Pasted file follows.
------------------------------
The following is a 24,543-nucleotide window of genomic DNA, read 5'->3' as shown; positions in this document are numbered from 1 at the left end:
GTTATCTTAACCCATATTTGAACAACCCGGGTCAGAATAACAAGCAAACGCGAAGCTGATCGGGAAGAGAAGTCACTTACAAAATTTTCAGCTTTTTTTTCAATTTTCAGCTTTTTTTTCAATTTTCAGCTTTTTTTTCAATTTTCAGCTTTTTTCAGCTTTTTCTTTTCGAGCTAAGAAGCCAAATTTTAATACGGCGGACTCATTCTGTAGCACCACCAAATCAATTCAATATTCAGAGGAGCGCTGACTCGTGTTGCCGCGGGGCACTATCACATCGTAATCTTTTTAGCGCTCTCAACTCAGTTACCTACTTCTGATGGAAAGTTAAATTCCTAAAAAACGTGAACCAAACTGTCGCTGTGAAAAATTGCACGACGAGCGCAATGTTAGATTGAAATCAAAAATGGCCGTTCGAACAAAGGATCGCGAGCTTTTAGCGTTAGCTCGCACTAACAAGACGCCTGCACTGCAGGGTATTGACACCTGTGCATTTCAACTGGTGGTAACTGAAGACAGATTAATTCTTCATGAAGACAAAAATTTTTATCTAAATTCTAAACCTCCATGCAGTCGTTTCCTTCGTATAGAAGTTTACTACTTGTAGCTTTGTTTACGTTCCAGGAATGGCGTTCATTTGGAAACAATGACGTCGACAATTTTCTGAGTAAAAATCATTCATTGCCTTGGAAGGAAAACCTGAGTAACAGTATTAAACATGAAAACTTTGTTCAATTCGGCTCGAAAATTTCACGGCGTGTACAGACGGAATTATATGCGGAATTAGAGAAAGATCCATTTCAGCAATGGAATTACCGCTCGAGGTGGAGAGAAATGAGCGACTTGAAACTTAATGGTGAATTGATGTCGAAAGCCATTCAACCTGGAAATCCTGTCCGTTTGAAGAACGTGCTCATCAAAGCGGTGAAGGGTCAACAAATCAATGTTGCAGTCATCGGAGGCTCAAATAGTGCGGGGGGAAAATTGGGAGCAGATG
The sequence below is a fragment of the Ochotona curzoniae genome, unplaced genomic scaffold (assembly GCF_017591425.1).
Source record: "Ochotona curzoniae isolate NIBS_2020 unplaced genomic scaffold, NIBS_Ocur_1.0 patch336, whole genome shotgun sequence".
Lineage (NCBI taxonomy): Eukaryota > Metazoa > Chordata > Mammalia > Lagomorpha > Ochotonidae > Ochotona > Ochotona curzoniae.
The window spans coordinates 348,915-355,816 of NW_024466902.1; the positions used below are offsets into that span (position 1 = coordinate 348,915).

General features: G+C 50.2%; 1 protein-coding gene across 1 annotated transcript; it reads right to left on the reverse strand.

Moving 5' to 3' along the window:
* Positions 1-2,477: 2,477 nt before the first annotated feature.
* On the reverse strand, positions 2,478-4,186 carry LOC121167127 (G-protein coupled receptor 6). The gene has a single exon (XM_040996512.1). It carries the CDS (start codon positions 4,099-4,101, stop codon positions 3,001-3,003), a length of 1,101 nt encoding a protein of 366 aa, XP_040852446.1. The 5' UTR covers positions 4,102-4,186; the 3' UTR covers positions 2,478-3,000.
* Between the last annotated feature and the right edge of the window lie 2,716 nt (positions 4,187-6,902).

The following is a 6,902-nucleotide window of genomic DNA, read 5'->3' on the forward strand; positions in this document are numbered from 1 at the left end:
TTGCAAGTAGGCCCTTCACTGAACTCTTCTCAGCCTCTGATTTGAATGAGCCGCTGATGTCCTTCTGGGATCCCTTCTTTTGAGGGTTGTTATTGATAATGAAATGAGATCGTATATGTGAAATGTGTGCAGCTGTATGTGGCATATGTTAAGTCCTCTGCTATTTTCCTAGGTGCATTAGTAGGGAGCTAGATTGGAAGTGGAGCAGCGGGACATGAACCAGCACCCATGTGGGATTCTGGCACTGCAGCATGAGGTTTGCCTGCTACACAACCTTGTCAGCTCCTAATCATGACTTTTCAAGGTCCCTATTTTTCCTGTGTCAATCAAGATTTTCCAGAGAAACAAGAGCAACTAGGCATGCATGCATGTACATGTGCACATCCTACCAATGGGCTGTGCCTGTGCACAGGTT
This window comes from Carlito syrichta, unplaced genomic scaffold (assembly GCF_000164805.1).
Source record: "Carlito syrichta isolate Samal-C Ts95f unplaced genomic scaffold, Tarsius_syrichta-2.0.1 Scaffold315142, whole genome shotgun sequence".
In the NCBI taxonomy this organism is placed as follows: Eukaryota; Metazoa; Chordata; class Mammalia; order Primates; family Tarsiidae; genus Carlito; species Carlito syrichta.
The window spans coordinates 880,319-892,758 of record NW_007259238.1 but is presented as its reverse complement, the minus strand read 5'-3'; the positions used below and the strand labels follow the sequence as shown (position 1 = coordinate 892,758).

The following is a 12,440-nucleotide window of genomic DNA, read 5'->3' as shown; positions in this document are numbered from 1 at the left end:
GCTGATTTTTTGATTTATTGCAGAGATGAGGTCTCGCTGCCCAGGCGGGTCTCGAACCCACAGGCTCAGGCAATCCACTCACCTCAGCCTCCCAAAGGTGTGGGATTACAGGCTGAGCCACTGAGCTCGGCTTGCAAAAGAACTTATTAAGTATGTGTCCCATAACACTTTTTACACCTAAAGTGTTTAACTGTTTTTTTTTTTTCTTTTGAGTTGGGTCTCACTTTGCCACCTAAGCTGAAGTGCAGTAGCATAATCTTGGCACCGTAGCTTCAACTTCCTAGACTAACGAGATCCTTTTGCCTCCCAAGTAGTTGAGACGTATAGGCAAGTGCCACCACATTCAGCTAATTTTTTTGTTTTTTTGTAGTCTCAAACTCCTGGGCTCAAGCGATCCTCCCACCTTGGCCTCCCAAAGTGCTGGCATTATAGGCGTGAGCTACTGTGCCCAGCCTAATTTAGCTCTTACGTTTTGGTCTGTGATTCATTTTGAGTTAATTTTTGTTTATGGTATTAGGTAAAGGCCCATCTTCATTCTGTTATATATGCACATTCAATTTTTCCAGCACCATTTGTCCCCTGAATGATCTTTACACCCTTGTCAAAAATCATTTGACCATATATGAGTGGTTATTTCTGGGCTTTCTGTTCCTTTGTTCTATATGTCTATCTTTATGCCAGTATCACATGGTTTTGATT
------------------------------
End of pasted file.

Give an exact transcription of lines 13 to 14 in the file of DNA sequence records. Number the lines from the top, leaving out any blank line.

TTGCAAGTAGGCCCTTCACTGAACTCTTCTCAGCCTCTGATTTGAATGAGCCGCTGATGTCCTTCTGGGATCCCTTCTTTTGAGGGTTGTTATTGATAATGAAATGAGATCGTATATGTGAAATGTGTGCAGCTGTATGTGGCATATGTTAAGTCCTCTGCTATTTTCCTAGGTGCATTAGTAGGGAGCTAGATTGGAAGTGGAGCAGCGGGACATGAACCAGCACCCATGTGGGATTCTGGCACTGCAGCATGAGGTTTGCCTGCTACACAACCTTGTCAGCTCCTAATCATGACTTTTCAAGGTCCCTATTTTTCCTGTGTCAATCAAGATTTTCCAGAGAAACAAGAGCAACTAGGCATGCATGCATGTACATGTGCACATCCTACCAATGGGCTGTGCCTGTGCACAGGTT
This window comes from Carlito syrichta, unplaced genomic scaffold (assembly GCF_000164805.1).